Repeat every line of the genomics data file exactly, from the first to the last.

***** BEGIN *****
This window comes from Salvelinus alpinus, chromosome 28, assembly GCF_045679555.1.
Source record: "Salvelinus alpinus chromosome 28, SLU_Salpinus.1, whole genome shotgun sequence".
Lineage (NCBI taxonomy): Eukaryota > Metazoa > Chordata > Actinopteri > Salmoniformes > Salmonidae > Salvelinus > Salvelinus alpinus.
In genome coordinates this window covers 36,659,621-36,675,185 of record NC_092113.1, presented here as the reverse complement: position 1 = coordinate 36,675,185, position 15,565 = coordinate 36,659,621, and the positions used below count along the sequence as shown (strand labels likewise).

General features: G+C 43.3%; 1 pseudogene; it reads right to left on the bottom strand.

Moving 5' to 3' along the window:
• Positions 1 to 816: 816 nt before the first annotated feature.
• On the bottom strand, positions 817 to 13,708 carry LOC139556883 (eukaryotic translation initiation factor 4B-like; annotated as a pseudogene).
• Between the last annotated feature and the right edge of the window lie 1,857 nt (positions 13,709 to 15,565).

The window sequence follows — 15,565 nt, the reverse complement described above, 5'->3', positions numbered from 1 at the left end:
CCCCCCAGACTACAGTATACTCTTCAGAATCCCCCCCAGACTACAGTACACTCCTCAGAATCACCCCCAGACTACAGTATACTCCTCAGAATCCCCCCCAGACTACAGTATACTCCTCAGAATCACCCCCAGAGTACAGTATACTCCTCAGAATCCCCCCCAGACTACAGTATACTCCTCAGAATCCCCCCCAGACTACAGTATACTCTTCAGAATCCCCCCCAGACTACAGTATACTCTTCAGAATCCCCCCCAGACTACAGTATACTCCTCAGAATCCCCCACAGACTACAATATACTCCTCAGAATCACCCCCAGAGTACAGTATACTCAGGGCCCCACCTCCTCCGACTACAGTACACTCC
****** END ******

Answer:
This window comes from Salvelinus alpinus, chromosome 28, assembly GCF_045679555.1.
Source record: "Salvelinus alpinus chromosome 28, SLU_Salpinus.1, whole genome shotgun sequence".
Lineage (NCBI taxonomy): Eukaryota > Metazoa > Chordata > Actinopteri > Salmoniformes > Salmonidae > Salvelinus > Salvelinus alpinus.
In genome coordinates this window covers 36,659,621-36,675,185 of record NC_092113.1, presented here as the reverse complement: position 1 = coordinate 36,675,185, position 15,565 = coordinate 36,659,621, and the positions used below count along the sequence as shown (strand labels likewise).

General features: G+C 43.3%; 1 pseudogene; it reads right to left on the bottom strand.

Moving 5' to 3' along the window:
• Positions 1 to 816: 816 nt before the first annotated feature.
• On the bottom strand, positions 817 to 13,708 carry LOC139556883 (eukaryotic translation initiation factor 4B-like; annotated as a pseudogene).
• Between the last annotated feature and the right edge of the window lie 1,857 nt (positions 13,709 to 15,565).

The window sequence follows — 15,565 nt, the reverse complement described above, 5'->3', positions numbered from 1 at the left end:
CCCCCCAGACTACAGTATACTCTTCAGAATCCCCCCCAGACTACAGTACACTCCTCAGAATCACCCCCAGACTACAGTATACTCCTCAGAATCCCCCCCAGACTACAGTATACTCCTCAGAATCACCCCCAGAGTACAGTATACTCCTCAGAATCCCCCCCAGACTACAGTATACTCCTCAGAATCCCCCCCAGACTACAGTATACTCTTCAGAATCCCCCCCAGACTACAGTATACTCTTCAGAATCCCCCCCAGACTACAGTATACTCCTCAGAATCCCCCACAGACTACAATATACTCCTCAGAATCACCCCCAGAGTACAGTATACTCAGGGCCCCACCTCCTCCGACTACAGTACACTCC